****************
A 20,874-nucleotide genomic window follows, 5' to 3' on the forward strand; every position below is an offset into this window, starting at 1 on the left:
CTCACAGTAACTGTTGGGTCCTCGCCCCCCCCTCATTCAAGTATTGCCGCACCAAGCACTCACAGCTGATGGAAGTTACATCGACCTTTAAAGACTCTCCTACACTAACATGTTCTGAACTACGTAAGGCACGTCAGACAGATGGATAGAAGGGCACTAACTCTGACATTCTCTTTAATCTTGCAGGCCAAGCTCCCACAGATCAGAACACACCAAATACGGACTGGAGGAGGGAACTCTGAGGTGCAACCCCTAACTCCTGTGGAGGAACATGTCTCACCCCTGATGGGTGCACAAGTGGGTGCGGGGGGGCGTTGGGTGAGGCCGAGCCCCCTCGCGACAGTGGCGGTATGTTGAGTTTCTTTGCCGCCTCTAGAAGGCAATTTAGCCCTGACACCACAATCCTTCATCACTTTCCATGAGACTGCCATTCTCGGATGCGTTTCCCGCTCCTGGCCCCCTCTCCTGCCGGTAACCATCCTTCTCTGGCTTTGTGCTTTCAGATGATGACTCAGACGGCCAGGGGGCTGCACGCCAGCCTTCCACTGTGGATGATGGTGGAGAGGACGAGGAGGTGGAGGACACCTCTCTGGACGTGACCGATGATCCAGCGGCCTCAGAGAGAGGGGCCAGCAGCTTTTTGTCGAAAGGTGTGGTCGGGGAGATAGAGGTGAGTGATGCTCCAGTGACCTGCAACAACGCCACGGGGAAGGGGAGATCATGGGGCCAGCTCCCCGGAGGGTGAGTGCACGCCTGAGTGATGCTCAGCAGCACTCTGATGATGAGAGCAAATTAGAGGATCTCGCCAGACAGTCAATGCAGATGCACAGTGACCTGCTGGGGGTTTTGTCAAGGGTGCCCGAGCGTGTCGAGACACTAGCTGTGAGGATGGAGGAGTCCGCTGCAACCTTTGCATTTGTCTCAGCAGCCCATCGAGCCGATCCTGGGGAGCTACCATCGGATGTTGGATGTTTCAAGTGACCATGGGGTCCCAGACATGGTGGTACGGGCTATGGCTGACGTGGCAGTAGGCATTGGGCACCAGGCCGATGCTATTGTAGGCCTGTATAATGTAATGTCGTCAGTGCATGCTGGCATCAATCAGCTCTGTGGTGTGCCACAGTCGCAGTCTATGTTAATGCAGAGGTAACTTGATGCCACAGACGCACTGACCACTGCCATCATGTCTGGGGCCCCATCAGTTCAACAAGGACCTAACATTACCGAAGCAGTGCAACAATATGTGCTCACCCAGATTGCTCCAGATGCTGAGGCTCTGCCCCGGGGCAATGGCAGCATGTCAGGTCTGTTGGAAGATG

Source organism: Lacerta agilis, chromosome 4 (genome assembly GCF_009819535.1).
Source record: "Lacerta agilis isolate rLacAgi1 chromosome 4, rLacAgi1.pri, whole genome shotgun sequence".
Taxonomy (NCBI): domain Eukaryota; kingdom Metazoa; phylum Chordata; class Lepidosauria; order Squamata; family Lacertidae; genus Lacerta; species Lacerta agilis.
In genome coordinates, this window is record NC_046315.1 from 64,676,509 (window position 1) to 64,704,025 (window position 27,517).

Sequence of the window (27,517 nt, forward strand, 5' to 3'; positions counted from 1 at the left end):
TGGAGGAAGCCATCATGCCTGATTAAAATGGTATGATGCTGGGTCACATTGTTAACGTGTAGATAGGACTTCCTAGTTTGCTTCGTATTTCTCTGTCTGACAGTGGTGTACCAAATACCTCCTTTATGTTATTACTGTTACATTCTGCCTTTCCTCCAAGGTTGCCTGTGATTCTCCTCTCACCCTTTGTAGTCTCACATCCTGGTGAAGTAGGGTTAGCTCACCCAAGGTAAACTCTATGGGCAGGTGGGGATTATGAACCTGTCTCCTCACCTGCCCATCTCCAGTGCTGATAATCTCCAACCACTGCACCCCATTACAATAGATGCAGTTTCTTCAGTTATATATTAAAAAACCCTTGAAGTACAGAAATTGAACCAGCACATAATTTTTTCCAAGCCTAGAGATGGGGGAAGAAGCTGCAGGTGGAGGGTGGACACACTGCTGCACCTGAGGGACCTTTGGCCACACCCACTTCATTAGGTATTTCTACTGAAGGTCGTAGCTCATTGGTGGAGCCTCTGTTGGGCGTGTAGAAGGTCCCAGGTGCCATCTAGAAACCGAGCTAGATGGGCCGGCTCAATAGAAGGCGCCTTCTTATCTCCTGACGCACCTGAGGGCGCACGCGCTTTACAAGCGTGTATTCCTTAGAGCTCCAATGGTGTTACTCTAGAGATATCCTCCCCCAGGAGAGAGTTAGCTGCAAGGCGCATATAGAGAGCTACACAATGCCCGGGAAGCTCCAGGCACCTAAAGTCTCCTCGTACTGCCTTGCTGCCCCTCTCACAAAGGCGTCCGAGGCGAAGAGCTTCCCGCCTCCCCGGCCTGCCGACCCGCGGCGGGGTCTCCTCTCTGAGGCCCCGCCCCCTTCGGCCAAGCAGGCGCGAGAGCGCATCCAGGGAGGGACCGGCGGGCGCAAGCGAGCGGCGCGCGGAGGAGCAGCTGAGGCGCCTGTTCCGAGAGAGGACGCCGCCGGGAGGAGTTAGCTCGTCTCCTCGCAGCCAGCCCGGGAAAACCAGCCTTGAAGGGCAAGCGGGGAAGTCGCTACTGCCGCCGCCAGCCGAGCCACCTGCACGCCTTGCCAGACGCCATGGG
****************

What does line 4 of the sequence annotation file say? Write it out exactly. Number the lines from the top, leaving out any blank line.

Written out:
Source record: "Lacerta agilis isolate rLacAgi1 chromosome 4, rLacAgi1.pri, whole genome shotgun sequence".